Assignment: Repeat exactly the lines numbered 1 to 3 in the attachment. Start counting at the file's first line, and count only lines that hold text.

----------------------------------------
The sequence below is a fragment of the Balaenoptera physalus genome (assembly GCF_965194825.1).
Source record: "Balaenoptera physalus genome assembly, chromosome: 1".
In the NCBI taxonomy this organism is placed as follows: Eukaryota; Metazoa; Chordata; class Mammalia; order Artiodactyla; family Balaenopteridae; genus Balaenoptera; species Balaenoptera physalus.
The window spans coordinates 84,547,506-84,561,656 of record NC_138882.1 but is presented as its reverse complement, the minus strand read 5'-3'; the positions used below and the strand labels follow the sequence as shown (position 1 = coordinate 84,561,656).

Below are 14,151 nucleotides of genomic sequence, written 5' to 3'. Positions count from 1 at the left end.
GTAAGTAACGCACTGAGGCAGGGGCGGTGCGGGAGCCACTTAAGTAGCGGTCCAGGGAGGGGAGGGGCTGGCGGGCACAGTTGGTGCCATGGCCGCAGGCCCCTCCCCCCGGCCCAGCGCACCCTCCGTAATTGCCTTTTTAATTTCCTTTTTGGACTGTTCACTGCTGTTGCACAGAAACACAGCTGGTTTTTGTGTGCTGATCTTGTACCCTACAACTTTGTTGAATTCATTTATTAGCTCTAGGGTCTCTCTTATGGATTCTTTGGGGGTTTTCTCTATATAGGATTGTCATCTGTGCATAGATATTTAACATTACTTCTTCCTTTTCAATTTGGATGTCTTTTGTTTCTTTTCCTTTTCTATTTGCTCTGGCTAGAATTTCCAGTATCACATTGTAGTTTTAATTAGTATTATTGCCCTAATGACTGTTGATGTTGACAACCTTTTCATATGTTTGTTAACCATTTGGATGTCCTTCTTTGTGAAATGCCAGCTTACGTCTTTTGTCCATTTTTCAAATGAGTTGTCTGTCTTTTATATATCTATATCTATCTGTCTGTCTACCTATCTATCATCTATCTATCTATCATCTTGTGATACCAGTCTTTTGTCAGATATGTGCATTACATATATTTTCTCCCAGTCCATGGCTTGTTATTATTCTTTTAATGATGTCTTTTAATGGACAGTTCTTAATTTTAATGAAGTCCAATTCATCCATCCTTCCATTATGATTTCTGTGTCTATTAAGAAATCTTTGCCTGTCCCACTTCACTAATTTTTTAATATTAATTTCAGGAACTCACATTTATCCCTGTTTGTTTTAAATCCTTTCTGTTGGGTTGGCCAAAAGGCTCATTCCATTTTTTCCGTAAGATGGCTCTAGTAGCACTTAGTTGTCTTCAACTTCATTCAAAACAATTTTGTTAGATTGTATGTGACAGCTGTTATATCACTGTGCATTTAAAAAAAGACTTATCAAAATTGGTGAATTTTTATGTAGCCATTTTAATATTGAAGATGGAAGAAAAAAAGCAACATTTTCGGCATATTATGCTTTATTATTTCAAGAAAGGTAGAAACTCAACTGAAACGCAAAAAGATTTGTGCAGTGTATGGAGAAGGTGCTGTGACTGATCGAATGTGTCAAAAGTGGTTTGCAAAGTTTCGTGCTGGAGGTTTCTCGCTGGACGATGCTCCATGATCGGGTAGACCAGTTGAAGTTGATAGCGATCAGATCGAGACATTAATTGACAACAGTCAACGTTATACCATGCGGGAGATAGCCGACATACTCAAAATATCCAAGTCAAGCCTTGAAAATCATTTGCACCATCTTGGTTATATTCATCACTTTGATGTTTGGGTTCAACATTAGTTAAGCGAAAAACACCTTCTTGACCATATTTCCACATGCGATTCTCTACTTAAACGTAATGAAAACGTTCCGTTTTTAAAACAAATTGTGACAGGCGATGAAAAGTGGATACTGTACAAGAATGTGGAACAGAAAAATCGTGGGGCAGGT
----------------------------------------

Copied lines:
The sequence below is a fragment of the Balaenoptera physalus genome (assembly GCF_965194825.1).
Source record: "Balaenoptera physalus genome assembly, chromosome: 1".
In the NCBI taxonomy this organism is placed as follows: Eukaryota; Metazoa; Chordata; class Mammalia; order Artiodactyla; family Balaenopteridae; genus Balaenoptera; species Balaenoptera physalus.